WALKER, Mich. (WOOD) — Judge Mark A. Trusock on Tuesday said he will sentence convicted killer Jon Siesling to a term of years, upending his current sentence of life in prison without parole.

Trusock’s sentencing has been set for Thursday, June 8. The minimum term can range from 25 years up to 40 years in prison. The maximum term is capped at 60 years. Siesling, 37, is currently at a state prison in Macomb County.

Tuesday’s ruling followed closing statements by the defense and prosecution. Trusock heard testimony last week from several witnesses, including Siesling.

Siesling was convicted of murder in 2003 after killing his mother and two sisters, 15-year-old Katelin and 6-year-old Leah, in their Walker home. He was 17 years old at the time.

He received a mandatory sentence of life in prison without parole.

The U.S. Supreme Court ruled that mandatory life sentences for those who are 17 and younger is unconstitutional. A judge in 2021 again sentenced Siesling to life in prison.

The following year, the Michigan Supreme Court ruled mandatory life sentences is unconstitutional for those 18 and younger, leading to Siesling’s resentencing.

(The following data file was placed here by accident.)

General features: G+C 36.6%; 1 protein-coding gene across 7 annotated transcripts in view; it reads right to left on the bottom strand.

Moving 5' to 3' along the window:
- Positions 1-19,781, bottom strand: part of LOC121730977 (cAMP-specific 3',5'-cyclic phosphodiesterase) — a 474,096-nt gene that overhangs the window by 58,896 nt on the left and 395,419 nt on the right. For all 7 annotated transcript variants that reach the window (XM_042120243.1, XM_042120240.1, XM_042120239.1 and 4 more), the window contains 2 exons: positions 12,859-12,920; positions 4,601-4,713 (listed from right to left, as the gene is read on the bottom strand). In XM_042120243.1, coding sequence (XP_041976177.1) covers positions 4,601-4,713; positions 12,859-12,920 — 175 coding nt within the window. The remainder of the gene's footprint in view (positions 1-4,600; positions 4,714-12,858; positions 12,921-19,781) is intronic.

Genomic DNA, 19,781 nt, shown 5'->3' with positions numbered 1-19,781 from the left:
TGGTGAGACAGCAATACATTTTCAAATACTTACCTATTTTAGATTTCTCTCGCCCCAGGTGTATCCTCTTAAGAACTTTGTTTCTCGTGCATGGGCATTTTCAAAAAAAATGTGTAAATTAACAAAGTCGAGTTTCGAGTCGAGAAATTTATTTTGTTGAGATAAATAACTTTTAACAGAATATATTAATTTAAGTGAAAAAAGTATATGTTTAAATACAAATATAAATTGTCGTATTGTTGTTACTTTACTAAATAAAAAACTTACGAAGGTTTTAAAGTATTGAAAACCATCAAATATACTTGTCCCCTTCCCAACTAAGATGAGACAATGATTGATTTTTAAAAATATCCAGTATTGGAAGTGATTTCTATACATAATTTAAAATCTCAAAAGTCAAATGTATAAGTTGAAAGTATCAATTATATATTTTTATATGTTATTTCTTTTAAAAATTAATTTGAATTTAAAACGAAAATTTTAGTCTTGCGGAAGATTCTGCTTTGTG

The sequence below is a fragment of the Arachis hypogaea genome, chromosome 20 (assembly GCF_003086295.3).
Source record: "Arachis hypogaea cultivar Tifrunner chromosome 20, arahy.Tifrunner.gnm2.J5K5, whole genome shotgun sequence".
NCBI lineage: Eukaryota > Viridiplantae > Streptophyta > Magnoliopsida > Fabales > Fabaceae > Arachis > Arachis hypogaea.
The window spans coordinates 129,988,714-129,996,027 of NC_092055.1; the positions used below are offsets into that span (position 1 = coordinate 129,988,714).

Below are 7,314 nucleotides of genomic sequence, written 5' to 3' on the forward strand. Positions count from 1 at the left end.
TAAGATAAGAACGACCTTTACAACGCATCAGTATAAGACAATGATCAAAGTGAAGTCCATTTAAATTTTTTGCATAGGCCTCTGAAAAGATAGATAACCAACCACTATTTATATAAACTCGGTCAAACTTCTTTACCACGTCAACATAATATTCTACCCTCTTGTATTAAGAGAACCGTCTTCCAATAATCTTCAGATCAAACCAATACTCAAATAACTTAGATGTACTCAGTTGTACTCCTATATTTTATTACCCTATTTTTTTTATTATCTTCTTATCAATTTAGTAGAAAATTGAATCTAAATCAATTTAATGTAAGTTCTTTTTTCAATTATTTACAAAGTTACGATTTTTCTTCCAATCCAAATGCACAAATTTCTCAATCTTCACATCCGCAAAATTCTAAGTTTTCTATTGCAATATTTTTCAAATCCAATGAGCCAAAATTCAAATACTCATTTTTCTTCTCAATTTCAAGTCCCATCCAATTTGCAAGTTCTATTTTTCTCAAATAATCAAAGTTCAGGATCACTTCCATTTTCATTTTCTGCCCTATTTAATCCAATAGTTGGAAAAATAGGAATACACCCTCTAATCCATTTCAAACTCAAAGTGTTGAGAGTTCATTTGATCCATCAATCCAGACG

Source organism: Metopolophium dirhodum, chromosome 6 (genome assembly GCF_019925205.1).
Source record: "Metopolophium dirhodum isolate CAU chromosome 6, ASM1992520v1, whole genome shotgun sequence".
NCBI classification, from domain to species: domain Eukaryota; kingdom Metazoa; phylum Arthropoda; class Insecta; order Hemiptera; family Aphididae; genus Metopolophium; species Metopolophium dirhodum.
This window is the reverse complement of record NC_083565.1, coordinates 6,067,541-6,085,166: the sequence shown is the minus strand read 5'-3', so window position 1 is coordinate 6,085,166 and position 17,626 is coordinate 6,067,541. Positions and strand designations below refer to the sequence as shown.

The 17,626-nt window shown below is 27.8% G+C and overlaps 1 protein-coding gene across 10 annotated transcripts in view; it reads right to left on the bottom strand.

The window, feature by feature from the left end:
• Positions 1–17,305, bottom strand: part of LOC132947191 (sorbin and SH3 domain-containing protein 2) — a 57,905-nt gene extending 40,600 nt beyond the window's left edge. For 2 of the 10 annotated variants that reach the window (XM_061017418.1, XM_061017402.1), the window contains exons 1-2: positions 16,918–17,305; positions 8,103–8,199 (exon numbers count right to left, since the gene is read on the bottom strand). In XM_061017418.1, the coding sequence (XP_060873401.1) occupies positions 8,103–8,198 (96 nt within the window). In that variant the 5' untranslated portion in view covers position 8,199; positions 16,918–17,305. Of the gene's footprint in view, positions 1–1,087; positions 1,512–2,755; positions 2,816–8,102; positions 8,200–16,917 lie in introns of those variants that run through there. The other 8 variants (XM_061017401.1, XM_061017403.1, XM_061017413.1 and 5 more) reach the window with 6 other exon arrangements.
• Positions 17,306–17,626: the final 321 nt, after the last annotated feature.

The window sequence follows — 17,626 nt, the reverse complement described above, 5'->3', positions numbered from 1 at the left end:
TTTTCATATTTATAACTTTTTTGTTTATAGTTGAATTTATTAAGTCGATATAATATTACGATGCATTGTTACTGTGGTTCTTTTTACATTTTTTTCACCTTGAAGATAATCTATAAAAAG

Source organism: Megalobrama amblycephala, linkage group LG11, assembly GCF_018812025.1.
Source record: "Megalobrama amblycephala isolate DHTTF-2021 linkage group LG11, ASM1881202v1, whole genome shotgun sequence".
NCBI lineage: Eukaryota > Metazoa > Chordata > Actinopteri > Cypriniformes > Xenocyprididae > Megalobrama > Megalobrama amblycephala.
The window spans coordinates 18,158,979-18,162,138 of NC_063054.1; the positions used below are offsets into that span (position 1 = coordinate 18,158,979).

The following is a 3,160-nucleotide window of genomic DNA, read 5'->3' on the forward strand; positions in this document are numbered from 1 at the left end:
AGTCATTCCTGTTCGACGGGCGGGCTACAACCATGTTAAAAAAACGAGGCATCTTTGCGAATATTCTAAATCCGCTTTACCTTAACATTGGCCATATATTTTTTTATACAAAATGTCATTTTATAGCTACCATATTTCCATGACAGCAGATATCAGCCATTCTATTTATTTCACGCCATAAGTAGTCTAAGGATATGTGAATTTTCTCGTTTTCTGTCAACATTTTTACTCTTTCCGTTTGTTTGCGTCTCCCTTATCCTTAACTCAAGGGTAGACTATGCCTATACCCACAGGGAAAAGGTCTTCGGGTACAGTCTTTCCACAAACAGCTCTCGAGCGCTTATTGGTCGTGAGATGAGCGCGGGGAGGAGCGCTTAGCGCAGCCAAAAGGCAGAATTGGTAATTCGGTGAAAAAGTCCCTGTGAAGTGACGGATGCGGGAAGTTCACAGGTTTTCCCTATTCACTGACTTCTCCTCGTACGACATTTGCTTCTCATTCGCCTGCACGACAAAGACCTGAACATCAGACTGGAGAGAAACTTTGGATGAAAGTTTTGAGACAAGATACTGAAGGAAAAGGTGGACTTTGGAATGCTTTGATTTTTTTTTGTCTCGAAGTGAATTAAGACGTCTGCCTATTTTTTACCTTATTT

“The change in the law the supreme court has made makes cases almost impossible to proceed and to give a life term for these offenders,” said Chris Becker, Kent County Prosecutor. You’ve got to look at how they’re doing in prison, what was their age, you’re really taking a look at a bunch of stuff that has nothing to do with the incident.”

Sielsing’s attorney, Tina Olson, told News 8 these are tough rulings and she’s appreciative of the judge’s decision.

“The court took into consideration all the information we know about Jon and very importantly, how Jon has grown and changed and matured, and become a different person than he was 20 years ago,” Olson said.

Olson said ‘juvenile lifers’ are unlikely to commit additional crimes after their releasing, pointing to a 2020 study at Montclair State University, which focused on these types of offenders in Philadelphia.

“They have about a 1% recidivism rate. When you compare that to the fact that in Michigan our recidivism rate is 23.6%, and that’s the lower it’s been, that’s remarkable,” Olson said.

Becker said the resentencing hearings open old wounds for families and place a significant burden on prosecutors. He said he will push for Siesling to receive the maximum sentence allowed, due to the nature of his crime. 

“We’ll do all we can to make sure we get as much time as possible because I don’t know if we’ve had a worse case in Kent County,” Becker said.